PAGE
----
This an even more potent version of the previous suggestion, provided you finish the sentence with a description of how the person's actions led to a positive outcome. It's one thing to learn that other people recognize the favorable things you've done; it's another thing entirely to learn that you're having a positive effect on other people without even realizing it.5. "You really impress me."
This is similar to "I'm happy to see you" and "I'm always happy to see you," except that it focuses on things that the person does, rather than his or her existential being. Other variations include "You are really great at..." or "People love that you..." Simply be sincere and specific. "You're really great at calming stressful situations" or "People love that you always have the best music." It can be anything, as long as it's authentic and truly positive, and it's guaranteed to elicit positive reactions.6. "You really impressed me when..."
Focusing on specific actions or events can be even more powerful. It means that you're not only thinking abstractly but offering proof that things the other person does provoke positive reactions. It's the difference between saying that a comedian was really funny and quoting one of his or her best jokes. (Other versions: "You handled that well when you turned that client's objection into an opportunity" or "It was really cool to see how you parallel-parked that car into that tiny spot.")7. "I believe in you."
People have self-doubts. You do, I do, we all do. (Heck, every time I write a column here--and this is number 167, by the way--I wonder how people will react.) When others simply say they believe in you, however, it becomes easier to believe in yourself.
Here's an analogy. Have you ever gotten into lifting weights, or simply watched people do it? It's amazing how the slightest bit of assistance from a spotter--with force equal to the weight of a pencil--can help someone lift far more weight than he could on his own. It's the same concept here--just that small expression of confidence can push people to achieve more--and then to be thankful for the help.8. "Look how far you've come!"
It is so important to celebrate achievements. This doesn't mean you have to throw a party, but even acknowledging that someone's efforts have achieved results can be extremely gratifying for the person.
Of course, heck, if you want to take things to the extreme, throw a party. Just be sure that you're the one buying the first round and singing the loudest.9. "I know you're capable of more."
Everyone needs to be pushed at times, especially when we fall short. If you care about people, you're going to be called on sometimes to be a bit of a coach, or maybe to employ a bit of tough love. Even the most steadfast and confident among us sometimes need a friend to guide them to a better way of acting.
The late, great NFL coach Vince Lombardi put this best: "Leadership is getting someone to do what they don't want to do, to achieve what they want to achieve." Nobody does anything great alone, so be the one standing by to help, and you'll inspire positivity and gratitude.10. "I'd like to hear your thoughts about..."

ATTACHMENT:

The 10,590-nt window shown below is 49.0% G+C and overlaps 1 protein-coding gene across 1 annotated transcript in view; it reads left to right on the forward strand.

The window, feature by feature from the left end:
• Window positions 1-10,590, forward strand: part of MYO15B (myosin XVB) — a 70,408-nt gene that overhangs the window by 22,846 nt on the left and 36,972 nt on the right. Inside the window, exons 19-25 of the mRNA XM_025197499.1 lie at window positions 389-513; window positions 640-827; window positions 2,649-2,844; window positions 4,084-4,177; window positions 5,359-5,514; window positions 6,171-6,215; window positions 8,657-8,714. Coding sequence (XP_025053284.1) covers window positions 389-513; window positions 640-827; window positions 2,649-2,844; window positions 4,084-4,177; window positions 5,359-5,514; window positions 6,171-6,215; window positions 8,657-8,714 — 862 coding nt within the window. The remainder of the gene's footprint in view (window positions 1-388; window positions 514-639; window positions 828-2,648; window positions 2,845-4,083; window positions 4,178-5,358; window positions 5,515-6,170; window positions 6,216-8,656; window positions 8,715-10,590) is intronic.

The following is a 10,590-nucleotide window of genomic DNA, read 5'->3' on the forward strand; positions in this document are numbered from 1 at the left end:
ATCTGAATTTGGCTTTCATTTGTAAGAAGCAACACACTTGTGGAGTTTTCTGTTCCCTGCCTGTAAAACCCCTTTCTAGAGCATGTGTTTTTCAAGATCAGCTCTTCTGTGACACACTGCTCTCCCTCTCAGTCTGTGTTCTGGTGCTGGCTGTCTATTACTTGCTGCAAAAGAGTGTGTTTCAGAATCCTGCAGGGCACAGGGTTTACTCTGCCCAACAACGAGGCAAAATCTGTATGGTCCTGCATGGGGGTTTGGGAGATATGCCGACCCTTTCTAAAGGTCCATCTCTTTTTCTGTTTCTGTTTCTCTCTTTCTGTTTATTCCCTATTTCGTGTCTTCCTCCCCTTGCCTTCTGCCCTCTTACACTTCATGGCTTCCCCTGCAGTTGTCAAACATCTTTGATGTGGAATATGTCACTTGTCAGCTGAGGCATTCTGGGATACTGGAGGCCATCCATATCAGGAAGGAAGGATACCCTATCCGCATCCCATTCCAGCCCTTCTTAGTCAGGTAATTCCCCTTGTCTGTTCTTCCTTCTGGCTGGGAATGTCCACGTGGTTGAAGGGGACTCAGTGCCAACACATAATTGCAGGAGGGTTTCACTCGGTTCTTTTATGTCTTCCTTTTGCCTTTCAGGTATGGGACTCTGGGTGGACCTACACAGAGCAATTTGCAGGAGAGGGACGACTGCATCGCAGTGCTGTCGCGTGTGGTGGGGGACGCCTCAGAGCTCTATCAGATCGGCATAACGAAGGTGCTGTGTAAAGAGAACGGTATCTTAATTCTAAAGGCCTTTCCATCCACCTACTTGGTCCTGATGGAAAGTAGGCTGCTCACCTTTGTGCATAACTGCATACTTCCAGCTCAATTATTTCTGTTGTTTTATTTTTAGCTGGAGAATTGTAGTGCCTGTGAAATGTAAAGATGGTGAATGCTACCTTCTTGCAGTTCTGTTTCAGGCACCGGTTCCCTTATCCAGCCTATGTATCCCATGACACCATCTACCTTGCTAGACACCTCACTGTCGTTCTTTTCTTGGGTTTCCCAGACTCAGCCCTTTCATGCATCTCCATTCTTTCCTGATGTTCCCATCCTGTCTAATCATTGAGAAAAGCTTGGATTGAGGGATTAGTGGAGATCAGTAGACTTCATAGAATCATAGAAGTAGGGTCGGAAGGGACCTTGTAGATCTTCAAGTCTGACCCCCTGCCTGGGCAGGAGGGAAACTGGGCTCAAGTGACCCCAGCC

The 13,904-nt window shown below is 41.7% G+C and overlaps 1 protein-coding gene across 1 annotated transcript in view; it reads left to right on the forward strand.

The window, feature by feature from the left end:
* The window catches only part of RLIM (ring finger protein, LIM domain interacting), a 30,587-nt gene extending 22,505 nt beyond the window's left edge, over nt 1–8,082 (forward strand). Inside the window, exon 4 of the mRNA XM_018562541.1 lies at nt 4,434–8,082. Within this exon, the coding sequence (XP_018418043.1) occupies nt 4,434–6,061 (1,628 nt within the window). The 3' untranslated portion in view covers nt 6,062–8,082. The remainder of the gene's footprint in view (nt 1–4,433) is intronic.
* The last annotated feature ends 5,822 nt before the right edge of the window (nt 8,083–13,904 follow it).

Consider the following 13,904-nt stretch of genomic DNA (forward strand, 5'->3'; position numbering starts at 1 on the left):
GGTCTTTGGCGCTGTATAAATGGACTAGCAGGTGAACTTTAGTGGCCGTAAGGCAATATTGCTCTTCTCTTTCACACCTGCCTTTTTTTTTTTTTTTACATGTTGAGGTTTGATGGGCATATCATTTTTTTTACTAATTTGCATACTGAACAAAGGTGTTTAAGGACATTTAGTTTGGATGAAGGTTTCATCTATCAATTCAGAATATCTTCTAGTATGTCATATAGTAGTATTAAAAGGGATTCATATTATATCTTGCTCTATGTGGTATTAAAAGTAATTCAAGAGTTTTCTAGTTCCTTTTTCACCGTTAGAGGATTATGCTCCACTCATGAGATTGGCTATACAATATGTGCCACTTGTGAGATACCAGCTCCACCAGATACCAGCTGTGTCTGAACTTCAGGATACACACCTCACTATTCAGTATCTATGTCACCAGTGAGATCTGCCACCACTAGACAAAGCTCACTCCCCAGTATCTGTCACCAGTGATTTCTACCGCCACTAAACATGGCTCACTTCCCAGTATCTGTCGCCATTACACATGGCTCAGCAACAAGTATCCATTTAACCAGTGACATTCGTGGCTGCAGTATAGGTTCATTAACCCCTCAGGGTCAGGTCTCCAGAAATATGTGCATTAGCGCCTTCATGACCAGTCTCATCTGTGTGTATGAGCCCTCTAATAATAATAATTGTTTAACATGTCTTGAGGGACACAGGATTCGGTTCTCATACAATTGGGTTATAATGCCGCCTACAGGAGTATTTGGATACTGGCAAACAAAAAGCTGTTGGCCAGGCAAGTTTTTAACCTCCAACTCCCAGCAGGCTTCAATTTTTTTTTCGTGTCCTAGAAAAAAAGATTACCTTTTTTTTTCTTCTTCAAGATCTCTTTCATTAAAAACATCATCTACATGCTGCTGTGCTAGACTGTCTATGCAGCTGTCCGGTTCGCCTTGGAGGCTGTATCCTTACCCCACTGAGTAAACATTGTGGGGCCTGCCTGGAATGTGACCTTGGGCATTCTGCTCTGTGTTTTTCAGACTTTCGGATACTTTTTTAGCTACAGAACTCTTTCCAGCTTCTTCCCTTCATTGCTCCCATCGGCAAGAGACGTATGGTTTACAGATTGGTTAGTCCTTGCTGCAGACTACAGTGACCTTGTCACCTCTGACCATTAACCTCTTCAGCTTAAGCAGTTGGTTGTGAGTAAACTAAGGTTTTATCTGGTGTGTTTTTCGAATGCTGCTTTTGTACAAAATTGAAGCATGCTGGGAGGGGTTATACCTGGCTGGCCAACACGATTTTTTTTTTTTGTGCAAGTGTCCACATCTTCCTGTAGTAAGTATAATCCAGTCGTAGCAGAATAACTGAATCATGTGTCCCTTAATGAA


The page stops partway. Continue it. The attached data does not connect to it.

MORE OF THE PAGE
Everyone likes to think that his or her opinions matter, and of course they do--sometimes. However, this kind of invitation to share what someone thinks can't help making the person feel just a tiny bit more self-worth, which in turns creates both happiness and positive feelings toward you. Just be sure to be sincere; don't just say this for the sake of saying it. Make sure that you are truly interested in whatever subject you're asking about and listen actively.11. "Tell me more."
This is the best follow-up to the last item. It tells the other person that you're listening, and that you find value in what he or she is saying. The actor and writer Peter Ustinov once said that the greatest compliment he ever received took place when he was afraid he had gone on too long in a conversation with Prime Minister Margaret Thatcher, only to have her tell him, "Please continue."12. "I took your suggestion."
OK, it's almost too easy at this point. Combine asking someone's opinion and demonstrating that the person has had impact on your life and you've provided him with two of the most gratifying, basic experiences of the human condition.
It doesn't matter really whether you tried a new restaurant on the other person's advice, followed his suggestion on how to begin an important conversation, or started getting up 15 minutes earlier for a week because he said it was a good idea. Simply being listened to and having impact makes people feel better. Bonus points if his suggestion created a positive result, but you'll get credit regardless. (Related: "You were right.")13. "I'm sorry."
Say this when you mean it--when you've done something worth expressing regret for or the other person deserves sympathy. However, don't water it down by using it when you don't mean it. In fact, one writer made a compelling argument recently that the phrase is so overused that it ought to be retired. That would be a shame, but it underscores how people appreciate this phrase when it's sincere, and how it annoys them when it isn't.14. "I'd like to be more like you."
Now you've got it--you're expressing positivity toward other people almost naturally, pointing out not only things that they do well but maybe even things they do better than you do.